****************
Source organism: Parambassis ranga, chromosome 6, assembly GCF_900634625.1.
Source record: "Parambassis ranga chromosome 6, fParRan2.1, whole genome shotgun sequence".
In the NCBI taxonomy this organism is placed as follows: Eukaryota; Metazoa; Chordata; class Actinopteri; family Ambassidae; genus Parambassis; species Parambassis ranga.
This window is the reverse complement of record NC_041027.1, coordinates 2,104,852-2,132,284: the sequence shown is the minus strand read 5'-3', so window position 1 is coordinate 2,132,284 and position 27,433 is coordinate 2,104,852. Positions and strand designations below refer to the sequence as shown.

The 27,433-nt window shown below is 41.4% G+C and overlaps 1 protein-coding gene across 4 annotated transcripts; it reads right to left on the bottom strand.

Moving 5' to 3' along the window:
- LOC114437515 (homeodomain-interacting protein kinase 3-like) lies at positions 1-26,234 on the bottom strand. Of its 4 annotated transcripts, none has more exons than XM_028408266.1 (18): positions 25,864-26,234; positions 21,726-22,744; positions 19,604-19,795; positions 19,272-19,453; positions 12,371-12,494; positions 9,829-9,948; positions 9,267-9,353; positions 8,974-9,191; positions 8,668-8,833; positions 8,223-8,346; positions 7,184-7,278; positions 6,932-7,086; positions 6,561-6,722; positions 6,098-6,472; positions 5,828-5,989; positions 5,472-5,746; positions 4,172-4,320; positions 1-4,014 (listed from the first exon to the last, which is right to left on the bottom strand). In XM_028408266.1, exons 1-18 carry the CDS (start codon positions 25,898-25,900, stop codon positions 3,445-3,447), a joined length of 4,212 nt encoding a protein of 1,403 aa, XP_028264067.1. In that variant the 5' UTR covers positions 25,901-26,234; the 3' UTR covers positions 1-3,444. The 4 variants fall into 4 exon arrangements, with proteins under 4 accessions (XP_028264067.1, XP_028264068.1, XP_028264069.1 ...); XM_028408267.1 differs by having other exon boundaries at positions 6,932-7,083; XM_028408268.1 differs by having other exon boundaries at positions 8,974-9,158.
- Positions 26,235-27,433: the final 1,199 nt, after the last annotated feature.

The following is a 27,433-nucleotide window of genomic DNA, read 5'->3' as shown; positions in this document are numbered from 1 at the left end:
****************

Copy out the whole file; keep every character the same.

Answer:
Source organism: Parambassis ranga, chromosome 6, assembly GCF_900634625.1.
Source record: "Parambassis ranga chromosome 6, fParRan2.1, whole genome shotgun sequence".
In the NCBI taxonomy this organism is placed as follows: Eukaryota; Metazoa; Chordata; class Actinopteri; family Ambassidae; genus Parambassis; species Parambassis ranga.
This window is the reverse complement of record NC_041027.1, coordinates 2,104,852-2,132,284: the sequence shown is the minus strand read 5'-3', so window position 1 is coordinate 2,132,284 and position 27,433 is coordinate 2,104,852. Positions and strand designations below refer to the sequence as shown.

The 27,433-nt window shown below is 41.4% G+C and overlaps 1 protein-coding gene across 4 annotated transcripts; it reads right to left on the bottom strand.

Moving 5' to 3' along the window:
- LOC114437515 (homeodomain-interacting protein kinase 3-like) lies at positions 1-26,234 on the bottom strand. Of its 4 annotated transcripts, none has more exons than XM_028408266.1 (18): positions 25,864-26,234; positions 21,726-22,744; positions 19,604-19,795; positions 19,272-19,453; positions 12,371-12,494; positions 9,829-9,948; positions 9,267-9,353; positions 8,974-9,191; positions 8,668-8,833; positions 8,223-8,346; positions 7,184-7,278; positions 6,932-7,086; positions 6,561-6,722; positions 6,098-6,472; positions 5,828-5,989; positions 5,472-5,746; positions 4,172-4,320; positions 1-4,014 (listed from the first exon to the last, which is right to left on the bottom strand). In XM_028408266.1, exons 1-18 carry the CDS (start codon positions 25,898-25,900, stop codon positions 3,445-3,447), a joined length of 4,212 nt encoding a protein of 1,403 aa, XP_028264067.1. In that variant the 5' UTR covers positions 25,901-26,234; the 3' UTR covers positions 1-3,444. The 4 variants fall into 4 exon arrangements, with proteins under 4 accessions (XP_028264067.1, XP_028264068.1, XP_028264069.1 ...); XM_028408267.1 differs by having other exon boundaries at positions 6,932-7,083; XM_028408268.1 differs by having other exon boundaries at positions 8,974-9,158.
- Positions 26,235-27,433: the final 1,199 nt, after the last annotated feature.

The following is a 27,433-nucleotide window of genomic DNA, read 5'->3' as shown; positions in this document are numbered from 1 at the left end: